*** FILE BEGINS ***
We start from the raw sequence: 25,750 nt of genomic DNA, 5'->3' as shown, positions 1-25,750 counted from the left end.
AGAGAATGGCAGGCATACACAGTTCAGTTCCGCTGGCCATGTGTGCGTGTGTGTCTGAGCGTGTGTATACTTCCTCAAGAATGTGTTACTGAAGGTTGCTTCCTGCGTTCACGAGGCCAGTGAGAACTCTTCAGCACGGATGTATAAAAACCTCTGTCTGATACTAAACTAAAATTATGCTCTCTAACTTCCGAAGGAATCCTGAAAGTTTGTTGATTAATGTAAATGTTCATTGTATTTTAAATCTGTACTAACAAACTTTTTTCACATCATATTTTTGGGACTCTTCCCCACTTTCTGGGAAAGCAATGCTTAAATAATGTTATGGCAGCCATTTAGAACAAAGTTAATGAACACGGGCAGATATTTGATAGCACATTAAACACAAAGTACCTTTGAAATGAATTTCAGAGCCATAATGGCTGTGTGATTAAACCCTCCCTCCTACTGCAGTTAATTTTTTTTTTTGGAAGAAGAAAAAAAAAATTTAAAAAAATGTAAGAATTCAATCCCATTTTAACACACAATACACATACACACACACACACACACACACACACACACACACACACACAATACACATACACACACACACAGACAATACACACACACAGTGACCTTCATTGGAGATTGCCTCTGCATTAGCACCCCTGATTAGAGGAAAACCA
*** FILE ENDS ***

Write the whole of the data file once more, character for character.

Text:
We start from the raw sequence: 25,750 nt of genomic DNA, 5'->3' as shown, positions 1-25,750 counted from the left end.
AGAGAATGGCAGGCATACACAGTTCAGTTCCGCTGGCCATGTGTGCGTGTGTGTCTGAGCGTGTGTATACTTCCTCAAGAATGTGTTACTGAAGGTTGCTTCCTGCGTTCACGAGGCCAGTGAGAACTCTTCAGCACGGATGTATAAAAACCTCTGTCTGATACTAAACTAAAATTATGCTCTCTAACTTCCGAAGGAATCCTGAAAGTTTGTTGATTAATGTAAATGTTCATTGTATTTTAAATCTGTACTAACAAACTTTTTTCACATCATATTTTTGGGACTCTTCCCCACTTTCTGGGAAAGCAATGCTTAAATAATGTTATGGCAGCCATTTAGAACAAAGTTAATGAACACGGGCAGATATTTGATAGCACATTAAACACAAAGTACCTTTGAAATGAATTTCAGAGCCATAATGGCTGTGTGATTAAACCCTCCCTCCTACTGCAGTTAATTTTTTTTTTTGGAAGAAGAAAAAAAAAATTTAAAAAAATGTAAGAATTCAATCCCATTTTAACACACAATACACATACACACACACACACACACACACACACACACACACACACACAATACACATACACACACACACAGACAATACACACACACAGTGACCTTCATTGGAGATTGCCTCTGCATTAGCACCCCTGATTAGAGGAAAACCA